The collapse of Austria’s governing coalition has created a significant opportunity for Jorg Haider, the country’s far-right political leader.
The possibility of Haider’s strong electoral showing is particularly disturbing to Jewish observers, given the strong xenophobic and anti-Semitic views often ascribed to Haider and his Freedom Party’s supporters.
After the governing coalition of the Social Democrats and the conservative People’s Party collapsed in early October over a budget dispute, the Austrian government called for early elections, to be held Dec. 17.
The elections may well bring a historic change to the country.
According to the latest polls here, Haider’s right-wing, anti-immigrant Freedom Party is poised to rise from its origins on the radical fringe to become Austria’s second strongest party.
When Haider took over the small Freedom Party in 1986, it was a refuge for former Nazis. At the time, it garnered less than 5 percent of the vote.
But in the last parliamentary elections, which took place in October 1994, Haider’s party took 22.5 percent of the vote, earning it 42 seats in Austria’s 183-member Parliament and making it the strongest far-right party in Western Europe.
Recent polls for the upcoming elections indicate that the Social Democrats, led the Chancellor Franz Vranitzky, will get 31 percent to 33 percent of the vote.
The polls show that Haider’s party may tie or even surpass Wolfgang Schussel’s conservative People’s Party.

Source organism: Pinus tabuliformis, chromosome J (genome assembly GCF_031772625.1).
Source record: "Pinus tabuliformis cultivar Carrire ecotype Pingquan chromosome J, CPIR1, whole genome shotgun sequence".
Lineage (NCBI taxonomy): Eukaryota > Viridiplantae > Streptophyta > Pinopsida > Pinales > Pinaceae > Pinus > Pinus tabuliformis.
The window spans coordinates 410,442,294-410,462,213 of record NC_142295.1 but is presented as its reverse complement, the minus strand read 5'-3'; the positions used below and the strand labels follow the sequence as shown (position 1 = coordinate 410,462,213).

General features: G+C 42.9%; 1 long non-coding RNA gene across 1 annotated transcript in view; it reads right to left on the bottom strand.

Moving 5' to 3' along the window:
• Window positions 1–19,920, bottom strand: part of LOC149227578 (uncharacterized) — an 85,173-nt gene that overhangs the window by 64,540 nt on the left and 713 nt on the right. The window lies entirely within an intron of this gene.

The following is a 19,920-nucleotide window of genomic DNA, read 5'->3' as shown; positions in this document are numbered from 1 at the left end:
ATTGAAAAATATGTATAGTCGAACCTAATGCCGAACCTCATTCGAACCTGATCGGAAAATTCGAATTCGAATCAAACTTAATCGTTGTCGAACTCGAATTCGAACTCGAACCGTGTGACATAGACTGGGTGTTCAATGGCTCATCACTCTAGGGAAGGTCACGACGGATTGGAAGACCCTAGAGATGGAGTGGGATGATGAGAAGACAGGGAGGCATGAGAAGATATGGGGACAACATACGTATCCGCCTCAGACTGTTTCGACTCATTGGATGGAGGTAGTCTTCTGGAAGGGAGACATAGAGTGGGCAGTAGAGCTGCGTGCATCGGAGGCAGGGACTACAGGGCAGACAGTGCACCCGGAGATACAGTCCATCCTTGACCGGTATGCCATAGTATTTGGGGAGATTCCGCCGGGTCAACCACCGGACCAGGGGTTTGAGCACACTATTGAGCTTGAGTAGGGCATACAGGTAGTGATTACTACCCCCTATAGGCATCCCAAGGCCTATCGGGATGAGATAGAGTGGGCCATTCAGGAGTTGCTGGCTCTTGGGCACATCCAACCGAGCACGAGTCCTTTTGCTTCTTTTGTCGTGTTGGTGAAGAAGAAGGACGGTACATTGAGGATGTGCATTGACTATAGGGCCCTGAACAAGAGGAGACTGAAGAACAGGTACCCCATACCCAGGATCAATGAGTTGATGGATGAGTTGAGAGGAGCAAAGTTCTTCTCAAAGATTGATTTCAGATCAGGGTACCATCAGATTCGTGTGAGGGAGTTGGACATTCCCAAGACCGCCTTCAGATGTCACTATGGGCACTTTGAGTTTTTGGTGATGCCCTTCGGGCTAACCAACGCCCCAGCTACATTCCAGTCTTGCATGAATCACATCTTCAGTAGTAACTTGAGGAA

The strong showing concerns Jewish observers. Some 7,500 Jews live in Austria.
According to an American Jewish Committee survey released in May, one in three supporters of the Freedom Party manifests strong anti-Semitic prejudice.
David Singer, AJCommittee director of research, said at the time that “more than one in three Austrians who support the Freedom Party see Jews as having too much influence on world events in Austrian society, reject Jews as neighbors and maintain that Jews are exploiting the Holocaust for their own purposes.”
“A significant portion of Freedom Party supporters are open to Holocaust denial as well,” he added.
In recent years, groups of neo-Nazis have desecrated Jewish cemeteries and perpetrated other anti-Semitic acts in Austria and elsewhere in Europe, saying that they carried them out to demonstrate their support for Haider.
But Haider, as his popularity grows and he sets his sights on one day gaining the Austrian chancellorship, has attempted to distance himself from any Nazi leanings.
“Neither in our party program nor in all my remarks will you find anything anti-Semitic,” Haider said last week through a spokesman.
“The fact that we have not only Jewish people who sympathize with us but are also party members is being purposely withheld” by the media, he charged.
Haider also dismissed any connection with anti-Semitic acts carried out by neo- Nazis in his name, saying, “I have always repudiated the desecrations of Jewish cemeteries and similar activities.”
He likewise denied that his party is xenophobic.
“There is no racism in our ranks,” he said. “The media and our adversaries keep very silent about the fact that we have, of course, party members and activists of very different origin, not only Europeans.”
He said his immigration policy is “very clear” – deportation of illegal immigrants and the requirement that legal immigrants “have a proper living place and living quarters.”
Haider’s statements in self-defense were blasted by Elan Steinberg, the World Jewish Congress’ executive director.